Some issues relating to legal ethics and professional obligation are becoming more prominent in their minds as law students prepare for graduation. Such practical considerations are of equal significance to any other aspect of the practice of a law firm. They require the strict obedience of all licensed lawyers, much like substantive legal laws. Protecting client confidentiality is a significant issue. Many attorneys want to talk, after all.
In the one side, there is the right of attorney-client, which, of course, includes a confidentiality facet. In the professional accountability curriculum, this is what law students think about when they review ethical laws, like RC 1.6. There is clearly the principle, on the other hand, of keeping company and consumer matters confidential. The different interactions between lawyer, client, and staff don’t need to be heard by other clients sitting in the waiting room. Instead of attorney-client privilege, it is only a matter of basic privacy and discretion that lawyers protect the privacy of their communications with themselves and customers.
It allows clients to be transparent and truthful with counsel without fear that others may become privy to these discussions and judge the content. More significantly, maybe, lawyers who are completely consulted by consumers are in the best place to offer the best legal advice. Attorneys must counsel clients, while retaining confidentiality and respecting the privilege of the attorney-client, to the highest degree possible. If some likelihood of litigation occurs, the protection offered in the Federal Rules of Civil Procedure for an attorney’s work product can afford protection that may not be provided by the attorney-client privilege.
Only if the party requested, and the counsel given, legal advice, would communications be privileged. The privilege is narrowly construed and covers only certain disclosures required to receive informed legal advice that would not have been made without the privilege, since the privilege is contrary to the judicial purpose of putting relevant evidence forward.
In cases where an attorney represents the client primarily as a business lawyer, the right does not cover communications. It is not always clear, however, whether an attorney has already provided legal advice to lawyers who provide clients with advice on both business and legal matters. If the advice was something that an individual with no legal experience might have given, the attorney was not consulted in a professional capacity. In all the cases, the assistance of the solicitor would have been obtained because of a need for legal advice.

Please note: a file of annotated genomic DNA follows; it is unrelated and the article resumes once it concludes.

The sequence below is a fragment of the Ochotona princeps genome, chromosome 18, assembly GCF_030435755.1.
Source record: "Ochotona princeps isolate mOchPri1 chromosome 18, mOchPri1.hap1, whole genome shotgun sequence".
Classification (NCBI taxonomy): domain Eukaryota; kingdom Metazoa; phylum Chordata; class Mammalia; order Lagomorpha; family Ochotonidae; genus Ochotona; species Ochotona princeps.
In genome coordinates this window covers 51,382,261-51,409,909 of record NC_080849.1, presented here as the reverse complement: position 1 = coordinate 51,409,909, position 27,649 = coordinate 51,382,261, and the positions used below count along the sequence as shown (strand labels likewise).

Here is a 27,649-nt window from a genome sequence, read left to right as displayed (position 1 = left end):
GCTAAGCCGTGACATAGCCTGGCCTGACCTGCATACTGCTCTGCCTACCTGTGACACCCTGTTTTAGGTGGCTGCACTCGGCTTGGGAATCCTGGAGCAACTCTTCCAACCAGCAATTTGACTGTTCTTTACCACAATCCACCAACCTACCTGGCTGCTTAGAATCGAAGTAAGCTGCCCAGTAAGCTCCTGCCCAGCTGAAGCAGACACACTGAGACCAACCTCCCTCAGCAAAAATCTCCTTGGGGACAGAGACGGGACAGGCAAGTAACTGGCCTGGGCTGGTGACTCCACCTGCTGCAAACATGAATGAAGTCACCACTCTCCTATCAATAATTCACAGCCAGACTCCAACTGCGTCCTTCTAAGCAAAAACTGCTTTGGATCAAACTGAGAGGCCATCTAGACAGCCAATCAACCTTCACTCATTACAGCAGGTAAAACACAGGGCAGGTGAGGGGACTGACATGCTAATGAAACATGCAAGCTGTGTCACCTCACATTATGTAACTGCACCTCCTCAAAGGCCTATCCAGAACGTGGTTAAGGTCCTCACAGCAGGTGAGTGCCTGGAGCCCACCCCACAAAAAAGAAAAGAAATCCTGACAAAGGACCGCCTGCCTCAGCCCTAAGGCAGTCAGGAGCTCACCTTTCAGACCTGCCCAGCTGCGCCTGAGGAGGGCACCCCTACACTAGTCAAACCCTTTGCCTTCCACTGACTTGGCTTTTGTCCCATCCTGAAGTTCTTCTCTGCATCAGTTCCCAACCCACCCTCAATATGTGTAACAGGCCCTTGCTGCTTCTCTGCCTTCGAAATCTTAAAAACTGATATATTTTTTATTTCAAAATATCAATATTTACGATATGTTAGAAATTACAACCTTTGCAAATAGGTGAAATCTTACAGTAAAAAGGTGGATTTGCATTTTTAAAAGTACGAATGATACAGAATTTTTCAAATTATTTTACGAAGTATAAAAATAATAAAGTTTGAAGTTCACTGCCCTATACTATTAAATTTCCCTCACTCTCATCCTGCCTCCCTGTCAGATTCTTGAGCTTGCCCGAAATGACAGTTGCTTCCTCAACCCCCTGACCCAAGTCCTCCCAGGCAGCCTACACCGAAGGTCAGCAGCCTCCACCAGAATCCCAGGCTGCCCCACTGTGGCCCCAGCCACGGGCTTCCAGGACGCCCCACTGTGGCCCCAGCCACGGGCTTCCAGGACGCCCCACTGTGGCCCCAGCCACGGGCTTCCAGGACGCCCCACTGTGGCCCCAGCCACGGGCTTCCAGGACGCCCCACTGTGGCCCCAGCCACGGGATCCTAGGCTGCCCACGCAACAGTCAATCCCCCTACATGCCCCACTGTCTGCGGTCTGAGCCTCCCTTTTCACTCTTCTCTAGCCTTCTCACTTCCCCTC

No customer wants to ask his or her lawyer if they could have a quieter discussion and hear the lawyer answer, “It’s okay, what we’re talking about is not privileged.” The easiest solution and one that is discreet, polite, and offers the most privacy is to treat as private and confidential all contact and interaction.
Among other acts, in order to comply with the confidentiality provisions of RPC 1.6, lawyers must ensure that their offices are arranged so that customer consultations can be performed with full privacy. Client files must be stored in a safe area and only approved staff should have access to them.
It might not be all that hard for an attorney to faithfully protect any customer’s privacy. He or she acknowledges what is at stake and the intense duty inherent in the relationship. However, on the basis of their attitudes and maturity levels, staff members can be more reckless and prone to neglectful disclosure.
In all phases of working on a client’s legal matter, lawyers must advise and prepare staff to be continually mindful of the need to be discreet and sensitive to confidentiality issues. Workers in public areas such as the reception room must not address customer problems and must be careful when answering the phone and accepting calls to prevent being overheard.
Adopt the easy solution: treat as private and confidential all contact and interaction.